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AKG microphones

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Anonymous
July 30, 2004 7:01:11 PM

Archived from groups: rec.audio.pro (More info?)

I was reccently given 2 old microphes. In an emergancy, I needed to
use them in a PA situation. These mics were unbelievable, because
phantom power was on some mics, I thought they were condenser
microphones by the way they sounded. I have been looking for weeks to
find out what they were. I asked an old sound guy and he said they
were AKG 202d's. Where can I find info on these?

More about : akg microphones

Anonymous
July 30, 2004 10:07:06 PM

Archived from groups: rec.audio.pro (More info?)

"Otis_thick" <otis_thick2000@yahoo.com> wrote in message
news:9045ac3e.0407301401.10521997@posting.google.com...
> I was reccently given 2 old microphes. In an emergancy, I needed to
> use them in a PA situation. These mics were unbelievable, because
> phantom power was on some mics, I thought they were condenser
> microphones by the way they sounded. I have been looking for weeks to
> find out what they were. I asked an old sound guy and he said they
> were AKG 202d's. Where can I find info on these?

Very common dynamic mic used in the 70s. Sort of a work-horse, when you ran
out of Shure 545/546s. I've used them on guitar cabs, kick drum, toms, and
even on brass, when in a pinch. I seem to recall using a pair on BG
singers, when first choices weren't quite right.
Steve King
Related resources
Anonymous
July 31, 2004 12:38:58 AM

Archived from groups: rec.audio.pro (More info?)

In article <9045ac3e.0407301401.10521997@posting.google.com> otis_thick2000@yahoo.com writes:

> I was reccently given 2 old microphes.

> I asked an old sound guy and he said they
> were AKG 202d's. Where can I find info on these?

It's the middle range of their two-way cardioid dynamic mics. The
bottom end was the D-200 and the top of the line was the D-224. I (and
a few others who come out of the woodwork when the subject comes up)
have a pair of D-224's. I used my D-224 mics with my Sony TCD-5
cassette recorder for field recording and it sounded very good.

The frequency response plot in the brochure looks flatter than the mic
proably really is, but they make strong claims for the 90 degree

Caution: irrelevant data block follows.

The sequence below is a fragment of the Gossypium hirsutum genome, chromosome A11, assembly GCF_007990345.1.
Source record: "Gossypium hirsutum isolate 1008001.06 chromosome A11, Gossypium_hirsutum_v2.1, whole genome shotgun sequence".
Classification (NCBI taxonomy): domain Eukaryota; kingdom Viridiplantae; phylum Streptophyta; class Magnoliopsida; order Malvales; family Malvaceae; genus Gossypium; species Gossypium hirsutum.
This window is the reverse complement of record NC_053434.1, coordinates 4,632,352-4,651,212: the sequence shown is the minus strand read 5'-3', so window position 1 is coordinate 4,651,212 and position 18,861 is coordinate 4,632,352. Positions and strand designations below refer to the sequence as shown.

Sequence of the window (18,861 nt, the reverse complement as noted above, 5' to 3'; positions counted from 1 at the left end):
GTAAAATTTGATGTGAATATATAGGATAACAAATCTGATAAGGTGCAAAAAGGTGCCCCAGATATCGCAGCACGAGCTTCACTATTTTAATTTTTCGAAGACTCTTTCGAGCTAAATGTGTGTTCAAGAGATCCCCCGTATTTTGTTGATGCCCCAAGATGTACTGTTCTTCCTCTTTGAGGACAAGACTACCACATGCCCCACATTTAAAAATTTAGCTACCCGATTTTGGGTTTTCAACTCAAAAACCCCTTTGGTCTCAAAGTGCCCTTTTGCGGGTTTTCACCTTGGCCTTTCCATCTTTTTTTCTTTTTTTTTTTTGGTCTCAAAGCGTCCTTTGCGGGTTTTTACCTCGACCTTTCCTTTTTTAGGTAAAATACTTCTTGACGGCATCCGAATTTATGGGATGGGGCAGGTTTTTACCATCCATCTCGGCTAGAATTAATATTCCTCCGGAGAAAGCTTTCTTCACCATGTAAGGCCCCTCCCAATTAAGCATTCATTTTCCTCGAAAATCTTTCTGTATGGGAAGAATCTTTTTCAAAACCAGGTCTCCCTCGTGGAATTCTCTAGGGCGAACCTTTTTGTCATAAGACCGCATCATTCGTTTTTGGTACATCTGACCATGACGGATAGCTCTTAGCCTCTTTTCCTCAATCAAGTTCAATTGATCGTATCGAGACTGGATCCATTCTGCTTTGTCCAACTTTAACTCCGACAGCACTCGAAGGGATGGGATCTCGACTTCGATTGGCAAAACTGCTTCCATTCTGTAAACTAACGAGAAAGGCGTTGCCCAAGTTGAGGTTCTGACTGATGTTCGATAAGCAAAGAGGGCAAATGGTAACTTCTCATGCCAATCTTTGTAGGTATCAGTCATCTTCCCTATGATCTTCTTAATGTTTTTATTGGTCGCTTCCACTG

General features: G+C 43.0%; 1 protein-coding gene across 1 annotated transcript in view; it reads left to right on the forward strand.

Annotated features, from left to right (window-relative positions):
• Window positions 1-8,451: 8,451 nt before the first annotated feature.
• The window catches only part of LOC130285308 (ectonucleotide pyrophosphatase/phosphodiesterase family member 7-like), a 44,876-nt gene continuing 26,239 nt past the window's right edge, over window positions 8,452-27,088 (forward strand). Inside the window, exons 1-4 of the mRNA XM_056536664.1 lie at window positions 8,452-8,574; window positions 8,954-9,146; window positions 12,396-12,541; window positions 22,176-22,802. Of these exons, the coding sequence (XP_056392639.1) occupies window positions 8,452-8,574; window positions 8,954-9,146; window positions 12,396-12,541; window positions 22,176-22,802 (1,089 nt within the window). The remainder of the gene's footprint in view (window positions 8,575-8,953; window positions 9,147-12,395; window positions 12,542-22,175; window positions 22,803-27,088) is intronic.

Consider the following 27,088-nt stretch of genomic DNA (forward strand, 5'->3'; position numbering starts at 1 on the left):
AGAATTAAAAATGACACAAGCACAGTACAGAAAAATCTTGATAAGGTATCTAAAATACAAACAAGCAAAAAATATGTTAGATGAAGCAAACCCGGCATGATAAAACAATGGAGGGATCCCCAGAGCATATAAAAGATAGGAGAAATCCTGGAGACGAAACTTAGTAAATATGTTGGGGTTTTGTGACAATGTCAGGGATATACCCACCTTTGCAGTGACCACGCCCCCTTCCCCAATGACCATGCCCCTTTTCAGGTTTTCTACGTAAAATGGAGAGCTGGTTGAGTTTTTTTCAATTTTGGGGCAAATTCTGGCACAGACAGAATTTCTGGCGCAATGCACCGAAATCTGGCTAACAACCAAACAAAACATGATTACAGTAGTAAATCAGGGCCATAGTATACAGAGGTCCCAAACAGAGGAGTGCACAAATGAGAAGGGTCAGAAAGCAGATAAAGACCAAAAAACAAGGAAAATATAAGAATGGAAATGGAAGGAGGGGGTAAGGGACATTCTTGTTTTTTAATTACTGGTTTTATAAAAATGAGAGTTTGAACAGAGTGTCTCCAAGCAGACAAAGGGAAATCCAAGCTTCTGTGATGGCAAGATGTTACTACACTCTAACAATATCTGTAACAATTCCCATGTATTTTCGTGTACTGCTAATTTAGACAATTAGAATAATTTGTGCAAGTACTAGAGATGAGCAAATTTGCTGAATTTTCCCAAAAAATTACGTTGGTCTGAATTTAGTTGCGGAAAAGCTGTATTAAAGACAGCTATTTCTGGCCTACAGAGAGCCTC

off-axis response being very similar to the on-axis response, and
fairly flat response down to 30 Hz.

It's certainly a good mic to get for free.


--
I'm really Mike Rivers (mrivers@d-and-d.com)
However, until the spam goes away or Hell freezes over,
lots of IP addresses are blocked from this system. If
you e-mail me and it bounces, use your secret decoder ring
and reach me here: double-m-eleven-double-zero at yahoo
Anonymous
July 31, 2004 11:36:51 AM

Archived from groups: rec.audio.pro (More info?)

In article <fsadnV2apoQLSZfcRVn-tw@comcast.com> steve@REMOVETHISSPAMBLOCKsteveking.net writes:

> > AKG 202d's.

> Very common dynamic mic used in the 70s. Sort of a work-horse, when you ran
> out of Shure 545/546s.


Really? Where I hung out, they were pretty rare. I occasionally ran
into a D-200 (the low end of that line) but I don't think I've
actually ever seen a D-202 in use.


--
I'm really Mike Rivers (mrivers@d-and-d.com)
However, until the spam goes away or Hell freezes over,
lots of IP addresses are blocked from this system. If
you e-mail me and it bounces, use your secret decoder ring
and reach me here: double-m-eleven-double-zero at yahoo
Anonymous
July 31, 2004 11:36:52 AM

Archived from groups: rec.audio.pro (More info?)

"Mike Rivers" <mrivers@d-and-d.com> wrote in message
news:znr1091234779k@trad...
>
> In article <fsadnV2apoQLSZfcRVn-tw@comcast.com>
steve@REMOVETHISSPAMBLOCKsteveking.net writes:
>
> > > AKG 202d's.
>
> > Very common dynamic mic used in the 70s. Sort of a work-horse, when you
ran
> > out of Shure 545/546s.
>
>